Observance of the Sabbath day is one of the most fundamental requirements of Judaism. The Sabbath day is devoted to prayer, study of the Law and abstinence from any form of productive work. Every Friday afternoon the town crier walked through the Jewish neighbourhoods in Ioannina announcing the Time of the Sabbath. Jewish shops shut, women called an end to their domestic chores, the food was ready and candles lit just before sunset. Men made their way to the synagogue and then went home to the Sabbath meal, at which they blessed the wine and wished their children good fortune. On the morning of the Sabbath day a Christian neighbour would light the oil lamp in Jewish homes and bring in burning coals for the brazier in winter months. Weather permitting, the Romaniote Jews of Ioannina would walk along the shore of the lake, otherwise they would congregate in one another’s homes.
Summer ended with Sukkot’. Sukkot, the Feast of Booths which is in October, is called Kalyvia (the Huts) in Ioannina. I marks the forty years that the Children of Israel spent wandering in the desert before coming to the Promised Land. The main custom I that of building a booth, sukkah, out of canes and dry branches in gardens and on verandas. In the grounds around Kahal Kadosh Yashan there was a permanent booth where food was provided for the needy. During the service in the synagogue the congregation was given a small posy, called a lulav, which they then fixed to the mezuzah on the door post. Fruit and flowers were hung from the roof and the family had their meals and said their prayers in the booth they had made.
Jewish New Year, Rosh Hashanah, is celebrated in September and marks the beginning of the ten days of Repentance or Terrible Days of Yamim Noraim. The ten-day period ends with the Day of Atonement, or Yom Kippur, which Jews of Ioannina call simply Kippur or High Day. A town crier would walk the streets of the Jewish quarter two or three hours before dawn, shouting,
‘Time for Selihot.’
This was how he called the men of the community to the Synagogue at 06.00 for the Prayers of Repentance.
The tashlih, or symbolic depositing of sins in the lake to the accompaniment of rabbinical psalms, is the most dramatised part of Rosh Hashanah celebrations. Christian townspeople of Ioannina often used to attend celebrations of Jewish New Year. Sometimes local officials also came to watch and share the joy of their Jewish fellow citizens.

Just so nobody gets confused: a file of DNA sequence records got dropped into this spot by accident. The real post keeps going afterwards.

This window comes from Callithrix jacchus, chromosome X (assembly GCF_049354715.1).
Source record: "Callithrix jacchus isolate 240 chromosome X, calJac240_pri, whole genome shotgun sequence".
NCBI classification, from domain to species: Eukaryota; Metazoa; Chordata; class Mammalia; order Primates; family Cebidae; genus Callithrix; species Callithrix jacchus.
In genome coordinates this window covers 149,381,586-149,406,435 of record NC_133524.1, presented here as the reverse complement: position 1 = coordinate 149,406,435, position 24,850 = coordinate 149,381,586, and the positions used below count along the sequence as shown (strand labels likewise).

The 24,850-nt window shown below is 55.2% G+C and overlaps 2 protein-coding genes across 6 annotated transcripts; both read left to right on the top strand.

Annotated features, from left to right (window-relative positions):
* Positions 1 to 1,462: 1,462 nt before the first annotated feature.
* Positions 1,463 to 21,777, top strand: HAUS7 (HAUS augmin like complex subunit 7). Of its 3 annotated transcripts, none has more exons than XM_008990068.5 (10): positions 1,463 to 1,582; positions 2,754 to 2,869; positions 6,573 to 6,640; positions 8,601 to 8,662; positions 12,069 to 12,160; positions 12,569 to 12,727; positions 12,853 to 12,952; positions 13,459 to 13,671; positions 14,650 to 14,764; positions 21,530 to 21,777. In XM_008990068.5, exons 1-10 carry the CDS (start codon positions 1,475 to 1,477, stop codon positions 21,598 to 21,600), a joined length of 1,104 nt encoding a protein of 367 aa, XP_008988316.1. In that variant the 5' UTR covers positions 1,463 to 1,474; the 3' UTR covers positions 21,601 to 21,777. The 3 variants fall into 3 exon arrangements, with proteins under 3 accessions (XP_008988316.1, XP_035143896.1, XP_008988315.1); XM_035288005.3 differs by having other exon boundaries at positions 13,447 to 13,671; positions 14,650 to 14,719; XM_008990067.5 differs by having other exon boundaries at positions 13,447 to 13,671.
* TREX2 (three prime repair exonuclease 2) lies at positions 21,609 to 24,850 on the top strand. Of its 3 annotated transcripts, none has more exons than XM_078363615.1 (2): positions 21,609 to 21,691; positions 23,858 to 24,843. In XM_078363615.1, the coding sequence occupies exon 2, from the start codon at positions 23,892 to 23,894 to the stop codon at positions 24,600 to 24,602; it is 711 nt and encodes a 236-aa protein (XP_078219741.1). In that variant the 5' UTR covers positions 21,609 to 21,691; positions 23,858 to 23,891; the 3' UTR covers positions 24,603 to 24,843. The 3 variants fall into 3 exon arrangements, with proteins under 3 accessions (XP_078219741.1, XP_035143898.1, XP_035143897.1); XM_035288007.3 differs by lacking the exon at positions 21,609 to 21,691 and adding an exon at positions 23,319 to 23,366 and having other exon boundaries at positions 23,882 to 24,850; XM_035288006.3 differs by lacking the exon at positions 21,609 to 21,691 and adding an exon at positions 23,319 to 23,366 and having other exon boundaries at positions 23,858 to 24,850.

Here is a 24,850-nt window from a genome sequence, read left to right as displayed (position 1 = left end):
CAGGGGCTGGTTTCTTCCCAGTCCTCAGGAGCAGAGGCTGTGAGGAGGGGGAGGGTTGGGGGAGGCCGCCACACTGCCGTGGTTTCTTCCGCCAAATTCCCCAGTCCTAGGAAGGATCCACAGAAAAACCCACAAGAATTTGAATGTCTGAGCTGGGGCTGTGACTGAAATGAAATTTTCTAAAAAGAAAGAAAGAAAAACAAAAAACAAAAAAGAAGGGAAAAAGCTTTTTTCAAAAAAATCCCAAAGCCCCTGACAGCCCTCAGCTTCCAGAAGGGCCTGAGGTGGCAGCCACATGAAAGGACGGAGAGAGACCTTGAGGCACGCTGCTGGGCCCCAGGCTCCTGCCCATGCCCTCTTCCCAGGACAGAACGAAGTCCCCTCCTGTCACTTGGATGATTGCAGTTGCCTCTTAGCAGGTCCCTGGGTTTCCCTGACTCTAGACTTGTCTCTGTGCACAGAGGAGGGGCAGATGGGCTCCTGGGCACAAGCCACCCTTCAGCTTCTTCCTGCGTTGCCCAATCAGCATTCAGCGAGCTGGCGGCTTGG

Falling in December, Hanukkah celebrates how the Jewish people were saved from Antiochus IV Epiphanes. Jews in Greece associate Hanukkah with the legendary young Jewish woman called Judith, who saved her people from Persian conquest.
In Ioannina, Hanukkah is regarded as a celebration for the home, since that is where all customs pertaining to it take place. The eight-day lighting of the eight-candled Hanukkah lamp takes precedence, each lighting taking place during a family meal. The most popular of the delicious foodstuffs that local housewives prepare are the lallagit pancakes, as local children call them, honey doughnuts and fritters.
The Romaniote people of Ioannina developed many customs of their own to mark the Day of Atonement. On the Eve of the Day of Atonement, every family would take one flower-decorated candle to morning service at the synagogue for each male member it had. The candles would stand in the family’s designated place and remain lit throughout the service. Large candles were often taken as votive offerings. This made the synagogues of Ioannina bright and colourful on these days.
Kapparah is one of the most interesting customs associated with Yom Kippur. On the eve of Kippur, every family would sacrifice a cockerel for each male person in it, so as to receive atonement for sins and transgressions.
Irtaman was a holiday of the people and was unique to Ioannina. Irtaman took place two weeks before Purim, in obedience to the Biblical order to double people’s joy in the month of Adar, and was seen as its forerunner. Nearly every boy in the Jewish community between the ages of five and fifteen took part. The boys would take to the streets early in the morning, each with a cloth satchel hung round his neck, and they would weave their way through the city’s Jewish neighbourhoods singing this little song:
We’re here and happy to find you
Now Rishhodesh is here
The Praised and the Lauded
Fifteen days to Purim
And thirty to the belts
Abraham Leto got the cockerel
Muli muli the violet
All nails and horseshoes
To Aman to Arour
To bicotser Yiamim
At the end of the song they would be given treats, which were usually nuts, grain, bread rolls and brioche with a dyed red egg, money or paffles, little tin boxes.